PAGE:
Mus­lim fast­ing month of Ra­madan to start Thurs­day

South Florida Times - - PRAYERFUL LIVING - By As­so­ci­ated Press

AYA BATRAWY and AB­DUL­LAH AL-SHIHRI

RIYADH, Saudi Ara­bia - Mil­lions of Mus­lims around the world will be­gin the fast­ing month of Ra­madan on Thurs­day. Saudi Ara­bia and other Mus­lim na­tions, like Indonesia, de­clared Ra­madan would not be­gin Wed­nes­day based on a moon­sight­ing method­ol­ogy. That means the month of dawn-to-dusk fast­ing will most likely be­gin Thurs­day.

The Ra­madan fast, in which food and even wa­ter is pro­hib­ited, falls on es­pe­cially long sum­mer days this year for Mus­lims in the North­ern Hemi­sphere. For Mus­lims who live in re­gions where Is­lam is not the dominant re­li­gion, chal­leng­ing fasts are be­lieved to come with greater bless­ings.

Fast­ing is in­tended to bring the faith­ful closer to God and re­mind them of those less for­tu­nate. It is also a chance to kick ad­dic­tions like caf­feine and cig­a­rettes.

Dur­ing the day, Mus­lims must ab­stain from eat­ing, drink­ing, sex, gos­sip and curs­ing, and are en­cour­aged to fo­cus on med­i­ta­tive acts like prayer, read­ing the Qu­ran and char­ity. There are ex­cep­tions to fast­ing for chil­dren, the elderly, the sick, women who are pregnant, nurs­ing or men­stru­at­ing, and peo­ple trav­el­ling.

Mus­lims fol­low a lu­nar cal­en­dar, and a moon-sight­ing method­ol­ogy can lead to dif­fer­ent coun­tries declar­ing the start of Ra­madan a day or two apart. Reli­gious au­thor­i­ties in Egypt and Syria both de­clared the fast would be­gin Thurs­day.

Tra­di­tion­ally, coun­tries an­nounce if their moon-sight­ing coun­cil spots the Ra­madan cres­cent the evening be­fore fast­ing be­gins. The king­dom's an­nounce­ment was made on Saudi state TV and by other state-run me­dia.

Fast­ing dur­ing Ra­madan is one of the five oblig­a­tory pil­lars of Is­lam, along with the Mus­lim dec­la­ra­tion of f aith, daily prayer, an­nual char­ity and per­form­ing the hajj pil­grim­age in Mecca. Many do­nate their an­nual char­ity, known as ``za­kat,'' dur­ing Ra­madan.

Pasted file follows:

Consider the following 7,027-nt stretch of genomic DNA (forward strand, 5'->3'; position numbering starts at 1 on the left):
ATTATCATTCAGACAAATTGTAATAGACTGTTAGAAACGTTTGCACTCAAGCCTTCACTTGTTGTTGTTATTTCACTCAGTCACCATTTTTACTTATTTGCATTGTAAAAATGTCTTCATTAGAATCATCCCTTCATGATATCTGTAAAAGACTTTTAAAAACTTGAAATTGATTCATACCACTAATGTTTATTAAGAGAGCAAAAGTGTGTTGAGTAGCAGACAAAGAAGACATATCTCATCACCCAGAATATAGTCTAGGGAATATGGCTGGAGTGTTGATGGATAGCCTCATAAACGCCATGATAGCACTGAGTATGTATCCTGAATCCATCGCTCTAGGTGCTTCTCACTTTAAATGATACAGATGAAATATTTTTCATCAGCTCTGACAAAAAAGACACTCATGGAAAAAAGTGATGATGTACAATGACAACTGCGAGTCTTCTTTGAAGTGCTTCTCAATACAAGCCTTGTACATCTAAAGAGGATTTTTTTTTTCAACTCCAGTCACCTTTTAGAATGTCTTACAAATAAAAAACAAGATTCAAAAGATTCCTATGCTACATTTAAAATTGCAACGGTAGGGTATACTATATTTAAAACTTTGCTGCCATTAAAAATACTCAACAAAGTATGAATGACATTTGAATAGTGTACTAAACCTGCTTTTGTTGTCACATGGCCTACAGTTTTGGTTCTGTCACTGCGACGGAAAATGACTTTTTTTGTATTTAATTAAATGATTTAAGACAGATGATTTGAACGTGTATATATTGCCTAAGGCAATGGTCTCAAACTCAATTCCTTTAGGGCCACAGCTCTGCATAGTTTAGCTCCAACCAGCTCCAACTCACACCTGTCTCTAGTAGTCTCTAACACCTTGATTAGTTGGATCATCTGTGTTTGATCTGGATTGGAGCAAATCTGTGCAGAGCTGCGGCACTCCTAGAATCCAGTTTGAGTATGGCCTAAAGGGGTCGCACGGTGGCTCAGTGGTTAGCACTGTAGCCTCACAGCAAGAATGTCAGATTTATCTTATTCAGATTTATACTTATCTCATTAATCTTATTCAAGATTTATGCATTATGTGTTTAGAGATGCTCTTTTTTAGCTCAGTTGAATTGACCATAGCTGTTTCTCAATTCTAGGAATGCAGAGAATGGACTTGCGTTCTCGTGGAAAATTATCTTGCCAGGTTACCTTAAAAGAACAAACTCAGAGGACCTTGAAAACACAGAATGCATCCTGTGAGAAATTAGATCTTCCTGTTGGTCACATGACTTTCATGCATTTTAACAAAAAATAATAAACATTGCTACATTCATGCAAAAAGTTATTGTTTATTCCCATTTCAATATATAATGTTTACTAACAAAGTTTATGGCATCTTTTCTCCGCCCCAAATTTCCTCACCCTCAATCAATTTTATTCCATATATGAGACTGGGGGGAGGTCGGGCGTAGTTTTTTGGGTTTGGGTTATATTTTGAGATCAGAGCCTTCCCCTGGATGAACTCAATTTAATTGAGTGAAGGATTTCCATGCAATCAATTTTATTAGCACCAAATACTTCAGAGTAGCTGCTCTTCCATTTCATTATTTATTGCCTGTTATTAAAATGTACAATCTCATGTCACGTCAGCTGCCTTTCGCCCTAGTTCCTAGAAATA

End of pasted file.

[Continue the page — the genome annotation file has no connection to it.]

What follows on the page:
In many Mid­dle East­ern coun­tries, the wealthy help dis­trib­ute free meals for the poor, with mosques and vol­un­teers pass­ing out juice and food to pedes­tri­ans and any­one, Mus­lim or non-Mus­lim, in need of the aid or sim­ply break­ing their fast.

Mus­lims typ­i­cally break their fast as the Prophet Muham­mad did some 1,400 years ago, by eat­ing sweet dates and drink­ing wa­ter, fol­lowed by a sun­set prayer.

Ra­madan is also a time of feast­ing with fam­ily and friends. In the Mid­dle East, wor­ship­pers pack mosques for nightly prayers be­fore head­ing home to watch Ra­madan tele­vi­sion spe­cials.

It's com­mon prac­tice across many Mus­lim-ma­jor­ity na­tions for liquor stores and ho­tels to curb the sale of al­co­hol dur­ing Ra­madan. Of­ten, restau­rants shut­ter their doors dur­ing the day.

In the United Arab Emi­rates, where for­eign­ers out­num­ber lo­cals, restau­rants put up cur­tains out of re­spect to those who are fast­ing, and ex­pats are en­cour­aged not to eat in pub­lic view of those fast­ing.

Mus­lims cel­e­brate the end of Ra­madan with a three-day hol­i­day called Eid al-Fitr.

Batrawy re­ported from Dubai, United Arab Emi­rates. As­so­ci­ated Press writ­ers Samy Magdy in Cairo and Bassem Mroue in Beirut con­trib­uted. Mus­lims worship dur­ing Ra­madan

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